So, I estimated how much effort each of these things would take each morning using 1 Pomodoro (One 25 minute block of time) as a measuring stick. Researching vendors might be 1 Pomodoro. Installing software and setting setting up integrations might be 4.

You get the idea.

What this plan did was force me to be intentional about how I was going to approach my day. Already, I could see that I was going to have to say “no” to some other things, if I wanted to make progress on this initiative.

But that’s the point of focus – to say “no” to everything nonessential.

The Focus Session

Once the tasks were set, it was time to enter the “Focus” session. This is the time during which I work on the task (or tasks) assigned to that slot. It lasts 25 minutes and distractions are unwelcome.

How to Handle Distractions

I have found distractions take a few different forms:

  • External distractions – phone calls, emails, text messages, conversations, etc.
  • Internal distractions – random thoughts/ideas, surfing the ‘net, etc.

Handling external distractions is harder than handling internal distractions (though, I find internal distractions more rampant) because it requires being willing to a) ignore someone reaching out to you (e.g., via text) or b) telling them you’re busy and letting them know that you’ll get back to them at a more convenient time.

Both can be uncomfortable.

But, I’ve never met an entrepreneur who didn’t have to make tough, uncomfortable choices. We have to learn to deal with it.

Internal distractions are a bit easier.

For those, I just keep a notebook nearby and jot down the idea that I want to explore later. Or, if I find myself going down the rabbit hole of internet surfing, I just create a task in Asana (my task management system) to review that content later.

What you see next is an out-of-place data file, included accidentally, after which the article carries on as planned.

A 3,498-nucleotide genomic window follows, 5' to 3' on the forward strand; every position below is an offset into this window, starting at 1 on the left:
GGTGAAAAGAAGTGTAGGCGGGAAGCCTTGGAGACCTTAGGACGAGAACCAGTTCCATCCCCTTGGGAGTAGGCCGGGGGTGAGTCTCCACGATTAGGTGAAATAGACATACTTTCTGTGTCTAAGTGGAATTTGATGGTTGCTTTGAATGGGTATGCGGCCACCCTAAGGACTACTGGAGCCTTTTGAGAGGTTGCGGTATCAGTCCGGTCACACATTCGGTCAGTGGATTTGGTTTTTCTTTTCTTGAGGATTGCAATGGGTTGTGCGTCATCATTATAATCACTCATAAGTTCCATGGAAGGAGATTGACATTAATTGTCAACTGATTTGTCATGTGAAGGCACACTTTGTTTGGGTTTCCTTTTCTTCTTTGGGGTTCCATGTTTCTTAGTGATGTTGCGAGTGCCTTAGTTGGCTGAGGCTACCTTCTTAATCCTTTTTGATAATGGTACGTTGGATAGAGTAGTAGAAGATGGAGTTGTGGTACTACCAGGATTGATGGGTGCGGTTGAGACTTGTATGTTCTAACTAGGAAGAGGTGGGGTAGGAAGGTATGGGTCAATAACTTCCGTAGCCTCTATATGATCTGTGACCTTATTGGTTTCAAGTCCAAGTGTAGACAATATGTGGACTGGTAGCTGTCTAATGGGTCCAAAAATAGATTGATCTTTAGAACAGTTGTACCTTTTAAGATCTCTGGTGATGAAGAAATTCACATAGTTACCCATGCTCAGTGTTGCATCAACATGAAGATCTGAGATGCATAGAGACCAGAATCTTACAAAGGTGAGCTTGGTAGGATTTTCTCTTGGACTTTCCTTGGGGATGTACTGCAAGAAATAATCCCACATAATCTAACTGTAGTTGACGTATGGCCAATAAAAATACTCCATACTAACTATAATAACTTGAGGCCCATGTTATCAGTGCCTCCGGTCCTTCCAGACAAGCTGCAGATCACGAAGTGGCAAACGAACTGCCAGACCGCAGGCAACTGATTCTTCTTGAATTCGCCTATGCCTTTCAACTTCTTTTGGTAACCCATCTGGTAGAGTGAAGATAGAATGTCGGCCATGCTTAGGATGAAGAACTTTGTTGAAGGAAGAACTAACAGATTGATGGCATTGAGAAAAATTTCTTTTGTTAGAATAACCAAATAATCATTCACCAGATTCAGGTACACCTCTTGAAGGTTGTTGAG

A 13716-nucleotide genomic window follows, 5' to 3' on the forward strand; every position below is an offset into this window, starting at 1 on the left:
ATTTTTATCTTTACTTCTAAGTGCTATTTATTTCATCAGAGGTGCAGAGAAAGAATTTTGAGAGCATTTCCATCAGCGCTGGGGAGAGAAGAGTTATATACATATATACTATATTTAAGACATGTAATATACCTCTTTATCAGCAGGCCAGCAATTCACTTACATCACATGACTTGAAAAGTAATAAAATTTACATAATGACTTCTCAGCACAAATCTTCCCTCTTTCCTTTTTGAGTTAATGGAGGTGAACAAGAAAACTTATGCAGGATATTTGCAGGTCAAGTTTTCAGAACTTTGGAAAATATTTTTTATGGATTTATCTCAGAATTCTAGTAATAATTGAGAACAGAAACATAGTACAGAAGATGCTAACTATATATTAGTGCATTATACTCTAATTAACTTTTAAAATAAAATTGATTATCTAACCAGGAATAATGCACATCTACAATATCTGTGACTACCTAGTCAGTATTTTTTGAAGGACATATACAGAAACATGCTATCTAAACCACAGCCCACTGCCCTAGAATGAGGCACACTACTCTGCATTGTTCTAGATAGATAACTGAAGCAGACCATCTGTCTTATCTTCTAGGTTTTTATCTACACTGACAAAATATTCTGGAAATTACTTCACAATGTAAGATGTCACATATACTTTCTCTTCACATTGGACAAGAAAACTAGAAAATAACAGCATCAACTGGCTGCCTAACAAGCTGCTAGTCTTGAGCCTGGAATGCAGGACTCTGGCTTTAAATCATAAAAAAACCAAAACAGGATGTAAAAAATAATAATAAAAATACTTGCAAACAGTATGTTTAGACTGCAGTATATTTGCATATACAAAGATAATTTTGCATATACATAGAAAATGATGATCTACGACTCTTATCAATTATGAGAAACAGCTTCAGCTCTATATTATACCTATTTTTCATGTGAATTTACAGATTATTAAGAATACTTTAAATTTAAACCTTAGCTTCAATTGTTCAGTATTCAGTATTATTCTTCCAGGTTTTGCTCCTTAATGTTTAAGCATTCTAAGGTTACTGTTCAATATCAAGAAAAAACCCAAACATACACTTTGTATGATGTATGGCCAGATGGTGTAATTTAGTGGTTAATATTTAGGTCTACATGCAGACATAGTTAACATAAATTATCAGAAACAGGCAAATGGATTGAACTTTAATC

I almost never do.

Which is telling; so many of our internal distractions are worthless. They seem important at the time, but they really aren’t.

The Short Break

After 25 minutes, I usually take a 4 minute break. I top off my coffee, use the restroom, respond to that text message, stare out the window.

I recover. I catch my breath. I indulge my itinerant mind.

But I don’t work.

Until my timer goes off. And then it’s back to it.

The Long Break

After 4-5 Pomodoros, I take a longer break. Depending on when I start the day (usually by 8:30), it may be a lunch break. Or, it might just be a 15 minute break to shoot the s**t with someone in the office or down the hall.

But I don’t work.

And I repeat this process for the entire day.

The Retrospective & Charting Progress

At the end of the day, I do a quick retrospective (not to mention our daily scrum, the following morning), to think about how I spent my day. I use the Pomodoro One app to see how many Pomodoros I successfully completed.

And I’m always astounded at how few it is.

I typically average about six per day, which is really only two and a half hours of focused work each day.

Considering that I’m at work from (at least) 9-6, that is ridiculous. What the hell am I doing with my time?!

Learn and Iterate

As it turns out, I spend a lot of time on management, which isn’t work that gets counted in my Pomodoro figure. It’s not direct output for which I am responsible. Plus, I waste time like everyone else.

So, the goal becomes, each day, to do just a little bit more. To do 7 Pomodoros tomorrow, not 6.

And so on.

Still, it’s a shockingly clear reminder how easy it is to waste time and let it get away from you. How easy it is to spend time on nonvalue-added activities because they’re easier. Because they’re more fun.

But that’s not what superachievers do.

And, as an entrepreneur trying to figure out how to build a successful business, I want to be a superachiever.

The Pomodoro Technique is just one way to help increase focus and personal productivity. I find it helpful for me and I have learned a lot about my own habits and distractibility. It’s been eye-opening and depressing. But, at least I have data. So, now I can improve.

I hope you can, too.


Have you tried the Pomodoro Technique yourself? Or any other productivity hacks? How’d they work? Leave a note in the comments!